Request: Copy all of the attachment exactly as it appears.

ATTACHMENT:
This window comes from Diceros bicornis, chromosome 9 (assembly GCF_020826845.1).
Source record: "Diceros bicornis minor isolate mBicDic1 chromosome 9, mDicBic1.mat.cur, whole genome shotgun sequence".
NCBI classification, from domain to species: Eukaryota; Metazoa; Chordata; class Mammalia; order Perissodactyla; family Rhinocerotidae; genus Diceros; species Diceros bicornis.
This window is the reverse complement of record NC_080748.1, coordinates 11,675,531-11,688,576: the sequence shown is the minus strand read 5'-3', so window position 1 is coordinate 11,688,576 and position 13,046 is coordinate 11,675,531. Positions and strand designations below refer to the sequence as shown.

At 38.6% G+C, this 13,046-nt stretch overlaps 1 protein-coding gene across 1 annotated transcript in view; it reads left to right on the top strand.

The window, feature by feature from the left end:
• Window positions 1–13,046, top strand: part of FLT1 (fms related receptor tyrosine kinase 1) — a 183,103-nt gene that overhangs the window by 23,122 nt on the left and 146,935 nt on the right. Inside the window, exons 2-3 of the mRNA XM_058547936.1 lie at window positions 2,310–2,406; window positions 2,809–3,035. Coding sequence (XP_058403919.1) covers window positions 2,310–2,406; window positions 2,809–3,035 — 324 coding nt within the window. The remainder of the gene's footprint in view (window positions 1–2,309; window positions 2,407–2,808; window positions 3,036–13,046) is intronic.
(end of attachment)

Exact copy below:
This window comes from Diceros bicornis, chromosome 9 (assembly GCF_020826845.1).
Source record: "Diceros bicornis minor isolate mBicDic1 chromosome 9, mDicBic1.mat.cur, whole genome shotgun sequence".
NCBI classification, from domain to species: Eukaryota; Metazoa; Chordata; class Mammalia; order Perissodactyla; family Rhinocerotidae; genus Diceros; species Diceros bicornis.
This window is the reverse complement of record NC_080748.1, coordinates 11,675,531-11,688,576: the sequence shown is the minus strand read 5'-3', so window position 1 is coordinate 11,688,576 and position 13,046 is coordinate 11,675,531. Positions and strand designations below refer to the sequence as shown.

At 38.6% G+C, this 13,046-nt stretch overlaps 1 protein-coding gene across 1 annotated transcript in view; it reads left to right on the top strand.

The window, feature by feature from the left end:
• Window positions 1–13,046, top strand: part of FLT1 (fms related receptor tyrosine kinase 1) — a 183,103-nt gene that overhangs the window by 23,122 nt on the left and 146,935 nt on the right. Inside the window, exons 2-3 of the mRNA XM_058547936.1 lie at window positions 2,310–2,406; window positions 2,809–3,035. Coding sequence (XP_058403919.1) covers window positions 2,310–2,406; window positions 2,809–3,035 — 324 coding nt within the window. The remainder of the gene's footprint in view (window positions 1–2,309; window positions 2,407–2,808; window positions 3,036–13,046) is intronic.